Students at an elementary school in California, with the help of their art teacher, created a telephone hotline that people can call to get cheerful advice from kids during difficult times. In just days, the hotline began getting thousands of calls an hour.
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When Callum Isted saw plastic water bottles being thrown away at his school, he raised money to buy all the students reusable bottles. And he didn't stop there. Last week, he became the youngest person to bring a petition before Scotland's Parliament.
In today's news roundup, heavy rains trigger deadly mudslides in Brazil, Zimbabwe teachers are on strike in an effort to earn the same amount they earned four years ago, and some drivers in Seattle discover that their car radios will only play one station.
Over the last few weeks, Covid-19 case numbers have been hitting record levels around the world. Governments are struggling to figure out safe ways to keep schools open and avoid going back to remote classes, but it's a complicated challenge.
Uganda opened its schools yesterday for the first time in nearly two years. It's the longest school shutdown of any country in the world. Though students, teachers, and parents are excited for school to begin again, many students won't be returning.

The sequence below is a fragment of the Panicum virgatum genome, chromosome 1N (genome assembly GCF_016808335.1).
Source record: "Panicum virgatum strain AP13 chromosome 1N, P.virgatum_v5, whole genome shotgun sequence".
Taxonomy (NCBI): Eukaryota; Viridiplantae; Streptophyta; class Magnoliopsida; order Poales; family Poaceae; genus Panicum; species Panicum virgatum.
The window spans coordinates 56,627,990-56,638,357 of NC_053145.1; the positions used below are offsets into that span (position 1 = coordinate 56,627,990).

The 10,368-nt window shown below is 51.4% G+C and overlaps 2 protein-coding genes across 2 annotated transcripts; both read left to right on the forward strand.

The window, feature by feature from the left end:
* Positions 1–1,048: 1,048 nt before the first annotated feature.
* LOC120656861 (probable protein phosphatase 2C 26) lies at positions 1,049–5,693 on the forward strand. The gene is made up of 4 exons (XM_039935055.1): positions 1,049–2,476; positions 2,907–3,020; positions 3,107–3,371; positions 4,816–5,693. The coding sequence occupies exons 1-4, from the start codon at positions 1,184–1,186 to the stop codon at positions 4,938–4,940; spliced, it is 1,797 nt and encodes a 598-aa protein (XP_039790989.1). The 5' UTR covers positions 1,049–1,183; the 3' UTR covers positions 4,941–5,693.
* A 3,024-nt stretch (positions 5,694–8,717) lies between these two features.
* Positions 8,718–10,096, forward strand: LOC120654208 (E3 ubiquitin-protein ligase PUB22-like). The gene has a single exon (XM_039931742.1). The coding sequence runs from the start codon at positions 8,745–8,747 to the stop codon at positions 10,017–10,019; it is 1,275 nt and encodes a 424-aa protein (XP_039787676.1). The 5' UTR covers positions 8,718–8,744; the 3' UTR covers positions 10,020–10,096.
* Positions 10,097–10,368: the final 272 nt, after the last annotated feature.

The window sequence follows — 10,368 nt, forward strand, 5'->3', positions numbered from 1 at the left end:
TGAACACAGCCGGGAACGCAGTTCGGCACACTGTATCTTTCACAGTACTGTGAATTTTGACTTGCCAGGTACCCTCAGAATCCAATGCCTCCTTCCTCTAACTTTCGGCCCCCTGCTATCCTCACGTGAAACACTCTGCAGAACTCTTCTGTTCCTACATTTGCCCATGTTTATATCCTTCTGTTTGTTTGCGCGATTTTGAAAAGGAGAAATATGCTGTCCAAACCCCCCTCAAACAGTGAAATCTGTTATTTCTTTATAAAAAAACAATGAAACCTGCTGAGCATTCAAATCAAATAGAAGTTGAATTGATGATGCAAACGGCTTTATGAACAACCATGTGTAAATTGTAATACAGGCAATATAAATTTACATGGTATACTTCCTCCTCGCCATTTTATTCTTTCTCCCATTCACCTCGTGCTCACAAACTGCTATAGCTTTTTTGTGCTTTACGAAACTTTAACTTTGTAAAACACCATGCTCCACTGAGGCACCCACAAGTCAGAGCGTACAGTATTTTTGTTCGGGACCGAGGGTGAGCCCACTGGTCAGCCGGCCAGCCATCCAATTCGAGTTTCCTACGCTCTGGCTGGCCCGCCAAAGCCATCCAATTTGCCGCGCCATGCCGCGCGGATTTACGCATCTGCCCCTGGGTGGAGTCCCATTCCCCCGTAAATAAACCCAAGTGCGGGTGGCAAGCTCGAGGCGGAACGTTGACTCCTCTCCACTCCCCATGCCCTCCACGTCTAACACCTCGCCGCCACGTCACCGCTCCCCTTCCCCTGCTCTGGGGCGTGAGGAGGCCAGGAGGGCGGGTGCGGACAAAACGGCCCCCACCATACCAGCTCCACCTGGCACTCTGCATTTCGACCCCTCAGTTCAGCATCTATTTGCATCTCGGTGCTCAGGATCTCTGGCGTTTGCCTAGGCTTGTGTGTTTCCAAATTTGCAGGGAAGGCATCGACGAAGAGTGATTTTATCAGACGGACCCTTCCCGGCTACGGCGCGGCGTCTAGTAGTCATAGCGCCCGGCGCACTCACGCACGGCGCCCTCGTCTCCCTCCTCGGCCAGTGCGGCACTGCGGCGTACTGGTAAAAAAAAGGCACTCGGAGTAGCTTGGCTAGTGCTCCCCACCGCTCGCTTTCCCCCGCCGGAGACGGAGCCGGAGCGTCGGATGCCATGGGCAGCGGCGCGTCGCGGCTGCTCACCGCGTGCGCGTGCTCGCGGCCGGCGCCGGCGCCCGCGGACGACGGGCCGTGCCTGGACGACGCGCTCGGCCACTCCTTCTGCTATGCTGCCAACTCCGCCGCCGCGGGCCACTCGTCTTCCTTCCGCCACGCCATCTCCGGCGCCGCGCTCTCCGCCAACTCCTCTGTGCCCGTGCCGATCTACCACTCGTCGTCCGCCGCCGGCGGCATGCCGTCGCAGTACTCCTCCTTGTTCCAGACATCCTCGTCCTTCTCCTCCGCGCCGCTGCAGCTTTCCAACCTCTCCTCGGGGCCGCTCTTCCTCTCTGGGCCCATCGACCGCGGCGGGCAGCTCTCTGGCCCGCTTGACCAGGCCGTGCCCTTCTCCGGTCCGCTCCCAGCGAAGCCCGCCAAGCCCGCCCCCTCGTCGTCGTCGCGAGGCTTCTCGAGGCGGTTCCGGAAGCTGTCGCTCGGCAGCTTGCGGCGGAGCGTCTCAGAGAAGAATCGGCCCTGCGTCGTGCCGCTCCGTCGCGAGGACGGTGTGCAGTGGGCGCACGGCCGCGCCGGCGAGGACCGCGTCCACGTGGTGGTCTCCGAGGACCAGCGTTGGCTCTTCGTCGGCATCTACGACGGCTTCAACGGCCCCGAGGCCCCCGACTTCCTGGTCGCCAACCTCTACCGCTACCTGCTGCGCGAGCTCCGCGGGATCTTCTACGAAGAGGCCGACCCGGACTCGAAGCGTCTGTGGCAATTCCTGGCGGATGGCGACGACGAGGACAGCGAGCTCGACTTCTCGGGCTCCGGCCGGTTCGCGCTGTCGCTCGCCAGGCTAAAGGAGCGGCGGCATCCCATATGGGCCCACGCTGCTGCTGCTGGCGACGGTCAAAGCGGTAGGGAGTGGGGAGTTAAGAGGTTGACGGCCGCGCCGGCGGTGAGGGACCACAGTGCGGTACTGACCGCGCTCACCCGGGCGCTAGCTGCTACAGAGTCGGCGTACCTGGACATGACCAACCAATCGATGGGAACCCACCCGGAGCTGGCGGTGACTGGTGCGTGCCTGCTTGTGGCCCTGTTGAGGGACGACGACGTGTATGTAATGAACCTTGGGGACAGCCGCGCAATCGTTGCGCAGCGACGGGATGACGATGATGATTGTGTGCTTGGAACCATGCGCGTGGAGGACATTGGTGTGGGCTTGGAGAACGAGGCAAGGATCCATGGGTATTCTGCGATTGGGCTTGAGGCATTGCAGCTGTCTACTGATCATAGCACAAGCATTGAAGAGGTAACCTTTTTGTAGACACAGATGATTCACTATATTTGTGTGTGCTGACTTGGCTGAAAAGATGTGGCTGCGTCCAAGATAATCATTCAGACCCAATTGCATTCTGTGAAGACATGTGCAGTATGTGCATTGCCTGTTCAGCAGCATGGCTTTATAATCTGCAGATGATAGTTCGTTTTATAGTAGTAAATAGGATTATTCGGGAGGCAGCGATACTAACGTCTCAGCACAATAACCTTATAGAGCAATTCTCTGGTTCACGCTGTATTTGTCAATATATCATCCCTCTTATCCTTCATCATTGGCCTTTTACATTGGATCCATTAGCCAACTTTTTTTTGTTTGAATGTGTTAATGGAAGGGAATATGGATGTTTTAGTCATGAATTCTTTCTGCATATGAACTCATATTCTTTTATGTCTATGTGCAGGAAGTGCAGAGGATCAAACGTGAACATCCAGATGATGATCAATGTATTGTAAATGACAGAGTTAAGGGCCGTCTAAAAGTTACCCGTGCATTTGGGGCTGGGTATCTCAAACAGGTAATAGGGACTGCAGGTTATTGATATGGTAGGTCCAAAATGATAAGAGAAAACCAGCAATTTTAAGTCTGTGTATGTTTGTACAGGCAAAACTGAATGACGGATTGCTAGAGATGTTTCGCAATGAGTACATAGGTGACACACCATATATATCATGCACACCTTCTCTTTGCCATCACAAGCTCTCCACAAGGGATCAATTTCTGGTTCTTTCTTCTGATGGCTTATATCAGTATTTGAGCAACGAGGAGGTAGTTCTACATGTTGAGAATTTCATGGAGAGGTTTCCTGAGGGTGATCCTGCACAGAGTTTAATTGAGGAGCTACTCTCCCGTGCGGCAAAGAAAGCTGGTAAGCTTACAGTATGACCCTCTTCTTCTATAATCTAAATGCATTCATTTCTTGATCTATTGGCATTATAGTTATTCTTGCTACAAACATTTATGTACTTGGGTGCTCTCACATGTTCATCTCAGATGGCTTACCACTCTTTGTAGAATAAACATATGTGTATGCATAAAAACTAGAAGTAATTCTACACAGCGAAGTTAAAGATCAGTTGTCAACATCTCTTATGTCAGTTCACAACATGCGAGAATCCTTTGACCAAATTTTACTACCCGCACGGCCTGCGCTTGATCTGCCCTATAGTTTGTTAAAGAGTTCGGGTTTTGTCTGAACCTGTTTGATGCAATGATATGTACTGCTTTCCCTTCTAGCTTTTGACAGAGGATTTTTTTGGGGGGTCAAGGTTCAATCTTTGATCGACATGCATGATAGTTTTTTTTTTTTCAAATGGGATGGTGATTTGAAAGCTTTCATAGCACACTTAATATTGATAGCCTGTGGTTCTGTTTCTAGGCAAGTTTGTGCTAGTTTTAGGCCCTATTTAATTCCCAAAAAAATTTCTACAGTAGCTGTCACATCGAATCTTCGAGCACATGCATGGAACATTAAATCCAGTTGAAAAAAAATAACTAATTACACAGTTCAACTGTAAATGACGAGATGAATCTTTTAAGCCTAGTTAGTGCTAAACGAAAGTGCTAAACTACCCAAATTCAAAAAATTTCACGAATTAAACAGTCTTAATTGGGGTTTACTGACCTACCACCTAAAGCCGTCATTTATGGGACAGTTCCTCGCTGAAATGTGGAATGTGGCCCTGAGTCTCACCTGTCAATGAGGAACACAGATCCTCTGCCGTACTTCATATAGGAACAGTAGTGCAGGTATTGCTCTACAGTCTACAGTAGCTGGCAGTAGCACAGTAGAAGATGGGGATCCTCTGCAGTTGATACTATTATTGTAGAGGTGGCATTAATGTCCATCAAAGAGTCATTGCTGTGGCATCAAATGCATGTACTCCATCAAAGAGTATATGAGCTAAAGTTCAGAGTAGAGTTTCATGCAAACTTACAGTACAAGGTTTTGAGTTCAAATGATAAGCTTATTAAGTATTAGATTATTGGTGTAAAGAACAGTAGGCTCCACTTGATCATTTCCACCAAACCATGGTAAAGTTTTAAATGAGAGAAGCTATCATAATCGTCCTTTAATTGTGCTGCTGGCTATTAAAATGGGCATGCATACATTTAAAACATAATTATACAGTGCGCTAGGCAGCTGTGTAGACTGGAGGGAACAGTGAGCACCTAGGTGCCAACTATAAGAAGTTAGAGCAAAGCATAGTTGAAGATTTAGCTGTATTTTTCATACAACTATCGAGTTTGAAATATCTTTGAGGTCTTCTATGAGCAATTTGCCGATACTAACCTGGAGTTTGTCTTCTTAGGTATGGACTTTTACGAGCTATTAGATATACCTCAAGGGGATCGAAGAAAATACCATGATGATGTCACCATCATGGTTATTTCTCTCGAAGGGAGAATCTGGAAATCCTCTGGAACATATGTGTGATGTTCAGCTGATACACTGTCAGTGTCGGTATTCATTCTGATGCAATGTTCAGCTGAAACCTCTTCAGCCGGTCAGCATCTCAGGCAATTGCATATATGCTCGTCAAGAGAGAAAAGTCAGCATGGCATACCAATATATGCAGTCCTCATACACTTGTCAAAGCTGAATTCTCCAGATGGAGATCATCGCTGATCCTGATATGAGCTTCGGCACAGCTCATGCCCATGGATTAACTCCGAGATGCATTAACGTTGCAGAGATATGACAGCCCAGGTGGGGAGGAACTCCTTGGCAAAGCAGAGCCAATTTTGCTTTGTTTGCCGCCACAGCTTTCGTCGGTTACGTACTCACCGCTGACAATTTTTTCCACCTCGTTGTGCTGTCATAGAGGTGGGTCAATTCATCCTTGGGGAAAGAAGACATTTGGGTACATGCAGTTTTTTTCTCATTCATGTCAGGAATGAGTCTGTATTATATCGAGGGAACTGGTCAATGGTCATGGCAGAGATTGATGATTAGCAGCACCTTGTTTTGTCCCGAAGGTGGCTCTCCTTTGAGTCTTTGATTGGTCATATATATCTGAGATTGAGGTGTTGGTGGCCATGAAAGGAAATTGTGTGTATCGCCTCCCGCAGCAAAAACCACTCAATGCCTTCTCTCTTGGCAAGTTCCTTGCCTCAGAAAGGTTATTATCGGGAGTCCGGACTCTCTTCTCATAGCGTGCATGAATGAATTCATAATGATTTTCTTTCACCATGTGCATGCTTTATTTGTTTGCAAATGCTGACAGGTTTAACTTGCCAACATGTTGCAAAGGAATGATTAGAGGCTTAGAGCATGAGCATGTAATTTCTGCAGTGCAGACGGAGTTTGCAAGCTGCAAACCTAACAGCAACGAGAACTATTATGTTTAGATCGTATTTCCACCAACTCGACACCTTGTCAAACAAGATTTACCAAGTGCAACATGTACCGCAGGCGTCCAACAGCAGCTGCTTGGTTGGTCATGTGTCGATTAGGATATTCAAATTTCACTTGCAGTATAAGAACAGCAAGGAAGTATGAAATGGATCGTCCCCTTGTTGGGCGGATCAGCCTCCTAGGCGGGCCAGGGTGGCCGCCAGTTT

On October 23, race cars at the Indianapolis Motor Speedway zipped around the track at high speeds - with no one driving them. The race was an international contest for the fastest self-driving car, with a $1 million prize.
To recap 2020, NewsForKids.net is taking a look back at some of the most interesting stories we covered last year. Today we’re looking at a few of the incredible things kids accomplished in 2020.
Last Thursday, Time magazine announced that 15-year-old scientist Gitanjali Rao was its Kid of the Year for 2020. Gitanjali was chosen from over 5,000 young leaders for her scientific work and for inspiring others to also create change.
A group of second-year college students have discovered hidden writing on a page from a book from the 1500s. The students found the hidden writing using a special camera system they built.
United Kingdom students who want to go to university will now have their A-level test grades based on predictions by their teachers instead of a government formula. The sudden change comes in response to strong protests over the formula's fairness.